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Colindale allotment murder trial: Hackney man accused of strangling Lea Adri-Soejoko with a lawnmower flex

PUBLISHED: 18:30 29 October 2018 | UPDATED: 23:54 16 November 2018

Lea Adri-Soejoko (Pic: Met Police)

Lea Adri-Soejoko (Pic: Met Police)

Archant

An 80-year-old grandmother’s neck was broken in a “hot-blooded” attack before she was strangled with a lawnmower cord in a Colindale allotment shed, a court heard today.

The body of Lea Adri-Soejoko - also well-known by her maiden name of Lea Hulselmans - was found by police with a flex wrapped around her neck in a locked shed in Sheaveshill Avenue on February 28 2017.

Rahim Mohammadi, 42, of Goldsmith Road, Hackney, stands accused of murdering the elderly widow at an Old Bailey retrial. The first case in February collapsed after a jury failed to reach a decision.

Prosecuter John Price said Mrs Adri-Soejoko, secretary of the Colindale Allotments Association, was “robust, in good health and “she had a full active life” when she was murdered just before her 81st birthday.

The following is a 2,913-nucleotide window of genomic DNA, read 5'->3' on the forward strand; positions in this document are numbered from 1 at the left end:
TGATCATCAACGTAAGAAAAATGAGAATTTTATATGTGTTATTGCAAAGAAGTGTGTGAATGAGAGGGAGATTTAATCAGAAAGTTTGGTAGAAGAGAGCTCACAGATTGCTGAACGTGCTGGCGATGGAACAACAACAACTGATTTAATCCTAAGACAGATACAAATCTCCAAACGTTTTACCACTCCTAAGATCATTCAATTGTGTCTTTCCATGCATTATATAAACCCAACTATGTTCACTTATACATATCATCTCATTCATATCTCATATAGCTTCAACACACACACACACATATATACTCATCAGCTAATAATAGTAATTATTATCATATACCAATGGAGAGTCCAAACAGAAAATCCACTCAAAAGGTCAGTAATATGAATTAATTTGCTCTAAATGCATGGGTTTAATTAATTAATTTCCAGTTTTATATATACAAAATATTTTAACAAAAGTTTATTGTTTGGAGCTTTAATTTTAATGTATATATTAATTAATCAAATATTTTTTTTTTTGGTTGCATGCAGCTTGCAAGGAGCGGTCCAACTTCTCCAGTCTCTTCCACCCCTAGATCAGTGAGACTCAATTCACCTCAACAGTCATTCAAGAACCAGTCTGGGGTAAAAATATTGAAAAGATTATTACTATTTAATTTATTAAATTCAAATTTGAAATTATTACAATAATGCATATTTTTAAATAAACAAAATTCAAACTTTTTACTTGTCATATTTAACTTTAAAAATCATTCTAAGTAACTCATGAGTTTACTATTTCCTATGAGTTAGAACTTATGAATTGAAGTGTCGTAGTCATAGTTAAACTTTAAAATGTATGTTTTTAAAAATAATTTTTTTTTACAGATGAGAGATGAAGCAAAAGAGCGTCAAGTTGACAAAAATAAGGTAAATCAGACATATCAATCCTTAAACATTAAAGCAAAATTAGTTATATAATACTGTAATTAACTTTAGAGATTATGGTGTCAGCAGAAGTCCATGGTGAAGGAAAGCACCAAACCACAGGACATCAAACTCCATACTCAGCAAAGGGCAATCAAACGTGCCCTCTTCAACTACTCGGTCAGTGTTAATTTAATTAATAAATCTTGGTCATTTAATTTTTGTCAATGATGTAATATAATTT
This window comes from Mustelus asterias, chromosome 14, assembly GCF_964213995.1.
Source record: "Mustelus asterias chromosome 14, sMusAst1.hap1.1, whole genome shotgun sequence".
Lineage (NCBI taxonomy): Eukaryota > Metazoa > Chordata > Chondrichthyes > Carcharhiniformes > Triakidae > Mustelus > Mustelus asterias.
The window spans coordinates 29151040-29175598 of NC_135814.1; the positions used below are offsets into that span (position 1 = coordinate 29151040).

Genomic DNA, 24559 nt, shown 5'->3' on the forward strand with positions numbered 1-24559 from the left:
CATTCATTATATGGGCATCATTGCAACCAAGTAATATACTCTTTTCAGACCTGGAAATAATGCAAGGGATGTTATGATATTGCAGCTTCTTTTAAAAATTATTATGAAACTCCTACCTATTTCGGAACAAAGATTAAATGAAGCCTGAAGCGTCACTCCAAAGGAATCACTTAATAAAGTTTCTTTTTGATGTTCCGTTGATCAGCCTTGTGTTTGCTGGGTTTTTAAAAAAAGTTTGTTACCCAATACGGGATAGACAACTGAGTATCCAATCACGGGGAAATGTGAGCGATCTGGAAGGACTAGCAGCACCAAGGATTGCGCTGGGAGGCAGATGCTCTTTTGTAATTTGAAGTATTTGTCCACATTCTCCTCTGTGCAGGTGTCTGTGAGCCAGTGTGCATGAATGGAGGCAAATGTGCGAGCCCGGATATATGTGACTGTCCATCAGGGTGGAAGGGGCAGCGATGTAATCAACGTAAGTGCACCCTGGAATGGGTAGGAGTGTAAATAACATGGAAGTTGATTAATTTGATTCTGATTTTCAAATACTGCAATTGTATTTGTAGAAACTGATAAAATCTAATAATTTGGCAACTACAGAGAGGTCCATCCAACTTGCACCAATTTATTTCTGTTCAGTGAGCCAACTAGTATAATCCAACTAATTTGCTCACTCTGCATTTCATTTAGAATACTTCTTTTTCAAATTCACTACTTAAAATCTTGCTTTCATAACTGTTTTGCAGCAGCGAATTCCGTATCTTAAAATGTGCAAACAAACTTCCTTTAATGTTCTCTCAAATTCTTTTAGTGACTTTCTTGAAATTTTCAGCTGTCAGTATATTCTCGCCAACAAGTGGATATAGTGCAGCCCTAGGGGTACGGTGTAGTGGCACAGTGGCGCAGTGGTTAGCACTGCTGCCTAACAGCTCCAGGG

Post mortems revealed she had sustained broken ribs and a broken neck prior to being strangled.

He told jurors: “Where the killing of Mrs Adri-Soejoko was carried out with cold-blooded deliberation, the other blunt force injuries speak of a more spontaneous, hot-blooded attack. That does point to a motive to avoid detection for a shocking and very serious blunt force assault on an old lady. The killer was known to her, he knew she could identify him.”

Mrs Adri-Soejoko was reported missing by colleagues on February 28 when she failed to turn up to a meeting in Barnet.

Despite frantic calls by her daughter and granddaughter there was no answer on her mobile phone.

Police officers immediately searched the allotment while the family continued to phone her. The sound of a mobile phone ringing led them to a small mower shed, padlocked shut.

When they forced open the door they found Mrs Adri-Soejoko’s lifeless body inside, which had been covered with an old blue coat.

She was lying in an absolutely straight line with the plastic handle of a Mountfield lawnmower pressed against her neck and the starter cord used as a ligature and “wrapped tight against her neck”.

Mr Price said DNA evidence has been found on the greasy part of the cord, belonging to both Mohammadi and Mrs Adri-Soejoko’s which was “much closer to the starter motor than to the plastic handle.”

Mrs Adri-Soejoko did not use the lawnmower, he said, adding: “The prosecution submits that in her case the obvious answer has to be that her DNA came to be on the mower starter cord in the course of its use as the weapon applied to her body in order to strangle her.”

Mohammadi denies murder.

The case continues.

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